The Supreme Court on Tuesday approved the requests by various media organizations to allow live coverage of the Dec. 19 promulgation of a Quezon City court’s decision on the Maguindanao massacre in 2009 where 58 persons—including 32 journalists—were killed.
Quezon City Regional Trial Court Judge Jocelyn Solis-Reyes earlier set the promulgation for 9 a.m. on Dec. 19 at the Quezon City jail annex in Camp Bagong Diwa in Bicutan, Taguig City, after the Supreme Court granted her request for 30-day extension to resolve the mass murder case.
Court spokesman Brian Keith Hosaka said the Supreme Court en banc granted the request of various media organizations after it was recommended by the Office of the Court Administrator.
Hosaka said two television cameras of the government-owned PTV4 will be allowed inside the courtroom under the supervision of the Supreme Court’s Public Information Office.
PTV4 is required to allow other media entities to tap into its network for the live broadcast.
One television camera will be focused, in a wide-angle shot, on the judge and the court personnel who will read the decision, he said, while a second camera will be focused, in a wide-angle shot, on the parties to the case and their lawyers.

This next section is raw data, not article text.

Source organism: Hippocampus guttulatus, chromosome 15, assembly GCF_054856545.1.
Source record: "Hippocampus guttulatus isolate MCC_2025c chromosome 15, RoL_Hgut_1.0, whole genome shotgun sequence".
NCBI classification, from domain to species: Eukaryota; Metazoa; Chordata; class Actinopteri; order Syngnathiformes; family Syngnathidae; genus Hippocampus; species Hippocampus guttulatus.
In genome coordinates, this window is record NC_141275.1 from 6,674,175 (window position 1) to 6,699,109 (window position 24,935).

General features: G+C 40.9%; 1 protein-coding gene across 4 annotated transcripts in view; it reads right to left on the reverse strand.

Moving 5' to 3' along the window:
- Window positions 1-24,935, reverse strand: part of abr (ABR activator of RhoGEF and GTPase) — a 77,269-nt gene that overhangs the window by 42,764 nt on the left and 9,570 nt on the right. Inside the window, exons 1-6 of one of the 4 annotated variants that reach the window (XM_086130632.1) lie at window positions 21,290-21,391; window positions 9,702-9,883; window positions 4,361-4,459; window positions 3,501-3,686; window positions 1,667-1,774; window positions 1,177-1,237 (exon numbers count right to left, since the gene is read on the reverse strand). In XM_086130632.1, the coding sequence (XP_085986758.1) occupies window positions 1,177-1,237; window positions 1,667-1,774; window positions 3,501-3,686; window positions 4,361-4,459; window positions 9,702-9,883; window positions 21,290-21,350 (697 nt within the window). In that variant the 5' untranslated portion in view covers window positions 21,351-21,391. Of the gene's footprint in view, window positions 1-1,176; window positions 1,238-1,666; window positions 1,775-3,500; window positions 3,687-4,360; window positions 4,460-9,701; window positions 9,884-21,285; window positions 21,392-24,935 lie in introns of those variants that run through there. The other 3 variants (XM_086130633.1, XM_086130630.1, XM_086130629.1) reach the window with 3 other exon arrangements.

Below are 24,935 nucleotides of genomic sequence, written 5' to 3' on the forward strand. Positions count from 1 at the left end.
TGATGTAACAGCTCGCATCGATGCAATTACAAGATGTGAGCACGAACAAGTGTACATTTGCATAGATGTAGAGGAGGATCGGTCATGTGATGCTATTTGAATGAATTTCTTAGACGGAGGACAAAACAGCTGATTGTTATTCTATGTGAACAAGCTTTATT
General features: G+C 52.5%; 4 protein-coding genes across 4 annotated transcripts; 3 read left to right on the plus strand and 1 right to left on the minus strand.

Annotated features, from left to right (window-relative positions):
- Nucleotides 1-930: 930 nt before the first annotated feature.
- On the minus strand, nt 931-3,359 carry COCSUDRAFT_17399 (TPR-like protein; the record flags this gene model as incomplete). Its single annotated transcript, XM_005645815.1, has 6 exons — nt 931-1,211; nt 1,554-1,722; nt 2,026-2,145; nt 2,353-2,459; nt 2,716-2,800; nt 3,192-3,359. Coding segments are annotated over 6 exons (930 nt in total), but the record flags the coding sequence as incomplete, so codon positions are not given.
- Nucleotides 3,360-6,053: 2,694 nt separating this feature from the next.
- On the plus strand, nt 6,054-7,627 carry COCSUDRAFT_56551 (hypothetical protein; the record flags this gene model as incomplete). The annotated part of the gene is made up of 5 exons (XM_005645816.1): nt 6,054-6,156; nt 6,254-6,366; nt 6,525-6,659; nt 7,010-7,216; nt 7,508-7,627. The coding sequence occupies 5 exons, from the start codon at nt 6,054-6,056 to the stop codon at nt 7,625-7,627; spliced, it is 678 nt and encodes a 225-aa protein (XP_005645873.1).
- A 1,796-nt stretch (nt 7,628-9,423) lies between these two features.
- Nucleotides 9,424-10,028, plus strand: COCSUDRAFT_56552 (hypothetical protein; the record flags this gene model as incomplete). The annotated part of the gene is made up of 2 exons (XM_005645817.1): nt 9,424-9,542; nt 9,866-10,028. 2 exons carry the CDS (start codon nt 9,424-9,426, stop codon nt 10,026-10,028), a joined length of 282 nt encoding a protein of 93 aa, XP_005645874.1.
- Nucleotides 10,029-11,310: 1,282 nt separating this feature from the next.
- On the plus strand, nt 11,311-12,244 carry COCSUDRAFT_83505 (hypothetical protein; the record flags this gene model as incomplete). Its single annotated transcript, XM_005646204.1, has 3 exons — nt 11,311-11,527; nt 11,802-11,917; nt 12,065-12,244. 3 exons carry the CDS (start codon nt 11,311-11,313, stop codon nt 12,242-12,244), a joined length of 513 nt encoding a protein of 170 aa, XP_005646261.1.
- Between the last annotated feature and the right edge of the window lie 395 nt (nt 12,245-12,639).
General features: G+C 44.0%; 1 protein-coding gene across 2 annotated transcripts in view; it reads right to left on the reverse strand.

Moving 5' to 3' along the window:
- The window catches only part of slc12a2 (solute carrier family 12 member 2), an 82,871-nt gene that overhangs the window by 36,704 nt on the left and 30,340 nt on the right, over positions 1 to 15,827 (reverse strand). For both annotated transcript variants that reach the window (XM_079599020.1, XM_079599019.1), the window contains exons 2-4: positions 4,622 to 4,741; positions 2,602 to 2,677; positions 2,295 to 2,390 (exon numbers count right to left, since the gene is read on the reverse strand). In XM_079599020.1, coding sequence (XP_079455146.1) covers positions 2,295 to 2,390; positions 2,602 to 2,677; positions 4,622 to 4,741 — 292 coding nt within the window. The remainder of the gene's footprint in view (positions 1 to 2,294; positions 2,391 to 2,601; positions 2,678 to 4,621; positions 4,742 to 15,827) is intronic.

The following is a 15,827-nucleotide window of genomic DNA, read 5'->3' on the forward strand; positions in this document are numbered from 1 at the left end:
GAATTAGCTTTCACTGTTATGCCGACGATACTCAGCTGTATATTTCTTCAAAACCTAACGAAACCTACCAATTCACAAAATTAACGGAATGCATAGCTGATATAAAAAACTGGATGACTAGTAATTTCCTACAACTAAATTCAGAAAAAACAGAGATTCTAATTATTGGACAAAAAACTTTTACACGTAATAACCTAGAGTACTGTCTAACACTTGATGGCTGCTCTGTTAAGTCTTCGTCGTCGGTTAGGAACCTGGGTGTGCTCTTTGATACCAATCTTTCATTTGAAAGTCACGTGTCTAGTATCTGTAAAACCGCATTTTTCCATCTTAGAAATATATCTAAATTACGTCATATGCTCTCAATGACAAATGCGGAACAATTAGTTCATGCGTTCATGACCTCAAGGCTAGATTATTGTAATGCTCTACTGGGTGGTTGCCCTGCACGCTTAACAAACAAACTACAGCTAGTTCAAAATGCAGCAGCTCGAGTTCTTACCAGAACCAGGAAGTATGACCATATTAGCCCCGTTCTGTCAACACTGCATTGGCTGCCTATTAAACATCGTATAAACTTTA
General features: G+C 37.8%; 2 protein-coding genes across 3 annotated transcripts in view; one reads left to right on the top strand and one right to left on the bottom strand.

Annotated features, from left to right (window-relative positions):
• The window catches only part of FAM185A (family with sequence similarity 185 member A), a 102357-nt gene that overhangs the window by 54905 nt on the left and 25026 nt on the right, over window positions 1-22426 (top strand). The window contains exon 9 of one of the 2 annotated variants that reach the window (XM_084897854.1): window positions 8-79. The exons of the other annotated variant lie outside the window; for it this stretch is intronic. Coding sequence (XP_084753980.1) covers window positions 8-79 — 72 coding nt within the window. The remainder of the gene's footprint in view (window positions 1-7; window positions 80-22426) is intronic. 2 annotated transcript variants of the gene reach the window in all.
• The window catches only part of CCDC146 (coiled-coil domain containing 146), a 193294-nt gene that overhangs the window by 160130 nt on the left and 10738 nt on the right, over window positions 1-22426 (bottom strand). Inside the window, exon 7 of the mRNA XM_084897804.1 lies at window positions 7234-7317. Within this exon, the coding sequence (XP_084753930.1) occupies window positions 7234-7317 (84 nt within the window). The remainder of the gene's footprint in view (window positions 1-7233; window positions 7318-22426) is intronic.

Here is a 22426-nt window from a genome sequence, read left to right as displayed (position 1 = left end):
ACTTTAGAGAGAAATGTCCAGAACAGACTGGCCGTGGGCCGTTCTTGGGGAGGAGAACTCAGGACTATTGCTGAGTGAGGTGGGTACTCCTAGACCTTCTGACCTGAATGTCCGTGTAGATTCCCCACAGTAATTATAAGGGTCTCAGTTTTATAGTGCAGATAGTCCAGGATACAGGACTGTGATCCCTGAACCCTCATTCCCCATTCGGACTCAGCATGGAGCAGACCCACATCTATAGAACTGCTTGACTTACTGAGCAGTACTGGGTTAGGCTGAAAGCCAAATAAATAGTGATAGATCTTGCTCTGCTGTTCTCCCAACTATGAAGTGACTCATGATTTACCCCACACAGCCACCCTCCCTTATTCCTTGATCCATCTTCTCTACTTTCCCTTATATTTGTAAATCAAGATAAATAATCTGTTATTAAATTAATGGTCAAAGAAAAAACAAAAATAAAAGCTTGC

Due to limited space, only accredited media representatives will be allowed inside the courtroom.
No cellular phones, cameras, audio recorders and other recording gadgets will be allowed. No interviews will be allowed inside the courtroom before, during or after the promulgation of the decision.
The justices also ordered the chief of the Court’s Public Information Office to immediately upload the decision on the Supreme Court website (sc.judiciary.gov.ph).
Investigation showed that the victims were part of a convoy that accompanied the registration of then Buluan town Vice Mayor Esmael Mangudadatu for the 2010 gubernatorial election. Many of those killed were beheaded and their bodies mutilated.
After conducting a preliminary investigation, the Department of Justice filed multiple murder cases against 197 accused led by prominent members of the Ampatuan clan.
Reyes should have resolved the cases on or before Nov. 20, 2019 or 90 days after they were submitted for resolution in August. However, the judge sought a 30-day extension to resolve the cases, a request the Court granted.
Reyes said she requested an extension because of voluminous records involved in the cases—165 volumes of records of proceedings, 65 volumes of transcripts of stenographic notes, and eight volumes of prosecution’s documentary evidence.